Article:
By Sam Relton PhD student, University of Manchester.
Reposted with permission from the original blog post.
The Software Sustainability Institute, Mathworks, and the Software Carpentry group recently collaborated to run a course at Manchester University. The event was designed to teach best practices in software engineering to young researchers and mainly focused on three points:
- the command line and shell scripting (mainly in Bash).
- version control, and in particular Git.
- data manipulation, unit testing, and performance considerations in MATLAB.
In this post I’ll highlight what I took away from the course and give links to some useful information.Working with the shell
Learning to work with the command line is great for productivity. Once you know a few commands, for example, it becomes much faster to move all current files into a new folder with:
mkdir NewFolder && mv * NewFolder
than clicking and dragging with a mouse.
It’s also great for automating repetitive tasks. Recently I was sent some matrices to test out a new algorithm on but unfortunately they were just in a plain text file with row numbers printed at the beginning of each line (which I needed to remove). I could have spent hours removing the line numbers by hand but instead used the Perl regex
$row =~ s/^\d+\s+//;
to do it all for me.
The Software Carpentry course notes can be found here but an alternative basic introduction to the shell is from lifehacker and an advanced scripting tutorial from the University of Birmingham can be found here.
In Windows you can install Git and Bash simultaneously with Git Bash.
Version control in Git
In my experience a lot of people don’t take version control too seriously whereas it should be a vital part of any project. Tracking changes, merging work with multiple collaborators, and reverting to a previous version where everything worked–for when things really get bad–is indispensable. For code projects it’s also nice to have a stable branch where everything works and experimental branches for adding new features.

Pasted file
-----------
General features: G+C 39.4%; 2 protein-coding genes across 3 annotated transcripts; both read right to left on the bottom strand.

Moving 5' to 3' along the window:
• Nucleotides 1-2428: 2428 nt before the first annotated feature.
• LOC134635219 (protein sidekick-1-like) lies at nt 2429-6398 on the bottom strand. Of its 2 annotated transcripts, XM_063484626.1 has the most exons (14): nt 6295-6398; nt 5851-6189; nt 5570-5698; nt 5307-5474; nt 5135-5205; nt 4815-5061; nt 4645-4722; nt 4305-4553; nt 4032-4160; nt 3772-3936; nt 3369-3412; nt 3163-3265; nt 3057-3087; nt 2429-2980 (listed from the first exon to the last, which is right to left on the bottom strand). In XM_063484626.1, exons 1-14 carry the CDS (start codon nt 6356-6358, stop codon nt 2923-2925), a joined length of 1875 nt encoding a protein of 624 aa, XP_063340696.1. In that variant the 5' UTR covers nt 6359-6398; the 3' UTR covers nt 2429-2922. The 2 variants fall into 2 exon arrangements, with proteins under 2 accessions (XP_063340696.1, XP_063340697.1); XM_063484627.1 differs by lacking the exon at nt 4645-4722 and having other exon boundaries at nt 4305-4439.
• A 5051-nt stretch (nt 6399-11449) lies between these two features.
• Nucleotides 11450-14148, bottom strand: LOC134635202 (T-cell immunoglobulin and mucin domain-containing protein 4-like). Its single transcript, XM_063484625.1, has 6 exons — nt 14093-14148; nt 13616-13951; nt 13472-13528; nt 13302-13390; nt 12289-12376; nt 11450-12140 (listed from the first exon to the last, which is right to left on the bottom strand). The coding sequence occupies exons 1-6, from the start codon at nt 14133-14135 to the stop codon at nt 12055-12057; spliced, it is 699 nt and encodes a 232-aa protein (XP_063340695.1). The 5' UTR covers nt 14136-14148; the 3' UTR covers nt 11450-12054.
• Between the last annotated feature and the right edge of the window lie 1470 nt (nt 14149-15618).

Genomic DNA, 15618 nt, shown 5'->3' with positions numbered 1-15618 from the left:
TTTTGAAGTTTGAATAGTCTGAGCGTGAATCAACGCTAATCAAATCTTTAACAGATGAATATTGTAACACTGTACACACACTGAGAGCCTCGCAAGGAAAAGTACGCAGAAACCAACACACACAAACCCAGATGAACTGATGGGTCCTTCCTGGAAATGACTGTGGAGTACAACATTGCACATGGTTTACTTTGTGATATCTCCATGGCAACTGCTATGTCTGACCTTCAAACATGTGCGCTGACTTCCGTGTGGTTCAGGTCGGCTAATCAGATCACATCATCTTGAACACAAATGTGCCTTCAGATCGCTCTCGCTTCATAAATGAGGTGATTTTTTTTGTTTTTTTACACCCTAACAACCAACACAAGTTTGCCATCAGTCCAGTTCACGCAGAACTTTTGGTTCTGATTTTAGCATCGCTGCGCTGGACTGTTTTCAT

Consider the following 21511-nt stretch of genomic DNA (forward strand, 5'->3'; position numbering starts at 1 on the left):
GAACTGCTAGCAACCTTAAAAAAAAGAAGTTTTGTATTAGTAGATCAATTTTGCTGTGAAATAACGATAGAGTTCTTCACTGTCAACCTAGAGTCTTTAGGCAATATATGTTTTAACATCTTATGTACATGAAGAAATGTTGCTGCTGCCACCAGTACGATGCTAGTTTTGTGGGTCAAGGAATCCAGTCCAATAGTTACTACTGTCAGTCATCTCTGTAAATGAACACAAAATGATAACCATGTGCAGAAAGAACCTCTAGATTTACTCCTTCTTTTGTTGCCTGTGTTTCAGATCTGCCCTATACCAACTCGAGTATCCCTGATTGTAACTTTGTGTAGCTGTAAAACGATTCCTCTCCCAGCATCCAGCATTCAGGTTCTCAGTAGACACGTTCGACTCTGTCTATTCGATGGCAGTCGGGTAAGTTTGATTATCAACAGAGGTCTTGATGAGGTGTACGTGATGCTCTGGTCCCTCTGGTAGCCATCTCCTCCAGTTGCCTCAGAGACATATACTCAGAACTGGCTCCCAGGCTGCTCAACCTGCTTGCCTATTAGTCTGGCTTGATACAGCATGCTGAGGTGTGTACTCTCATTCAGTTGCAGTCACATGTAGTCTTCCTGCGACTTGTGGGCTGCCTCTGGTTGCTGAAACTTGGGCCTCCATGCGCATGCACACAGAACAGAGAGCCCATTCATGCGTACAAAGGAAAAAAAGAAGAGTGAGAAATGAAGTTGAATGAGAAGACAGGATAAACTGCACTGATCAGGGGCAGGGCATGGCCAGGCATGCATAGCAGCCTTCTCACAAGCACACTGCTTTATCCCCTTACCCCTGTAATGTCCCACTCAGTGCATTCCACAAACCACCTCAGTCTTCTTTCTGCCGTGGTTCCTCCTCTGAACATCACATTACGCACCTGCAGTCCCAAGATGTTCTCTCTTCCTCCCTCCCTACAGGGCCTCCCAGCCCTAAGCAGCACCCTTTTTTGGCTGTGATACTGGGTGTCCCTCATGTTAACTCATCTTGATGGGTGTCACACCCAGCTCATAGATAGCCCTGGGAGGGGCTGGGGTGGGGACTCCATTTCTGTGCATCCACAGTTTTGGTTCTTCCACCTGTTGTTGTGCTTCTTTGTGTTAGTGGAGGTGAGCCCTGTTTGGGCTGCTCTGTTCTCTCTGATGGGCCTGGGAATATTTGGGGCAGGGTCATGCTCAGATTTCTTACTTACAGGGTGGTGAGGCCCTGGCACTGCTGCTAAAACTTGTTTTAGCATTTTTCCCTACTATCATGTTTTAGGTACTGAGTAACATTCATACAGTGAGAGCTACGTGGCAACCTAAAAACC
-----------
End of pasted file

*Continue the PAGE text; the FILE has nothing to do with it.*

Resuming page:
Personally I use Git, not only for code, but also on LaTeX documents and other things. I also use the Git commit messages and log to keep a diary of what I’ve been working on which is pretty useful a few months later!
A great introduction to Git can be found here, dealing with local and remote repositories, branching and other tips. I’ve also found the SciPy Development Workflow very helpful: it shows how to contribute to SciPy but gives a good example of how to use Git on a major project.
Software Engineering in MATLAB
The final part of the course dealt with software engineering practice, using MATLAB as the development environment. The most interesting parts for me were the new unit testing framework (introduced in MATLAB 2013a, but much improved in 2013b) and the performance tips.
The newly introduced function-based unit tests make it really easy to write a lot of tests and analyse the results with minimal effort. The official MATLAB documentation for this is here. I’d also never seen the validateattributes function, which easily checks common properties of arrays such as size, sparsity, and whether it contains real or complex elements. This compacts a lot of error checking in functions to just one line!
In terms of performance we discussed things like preallocating memory and vectorisation of loops, the relevant documentation is here and here. Using these techniques as often as possible can lead to enormous gains in performance so it’s worth while reading through them.
Personally I found this course very useful and I’d recommend attending if you get the chance. A list of the current planned courses is available on this page.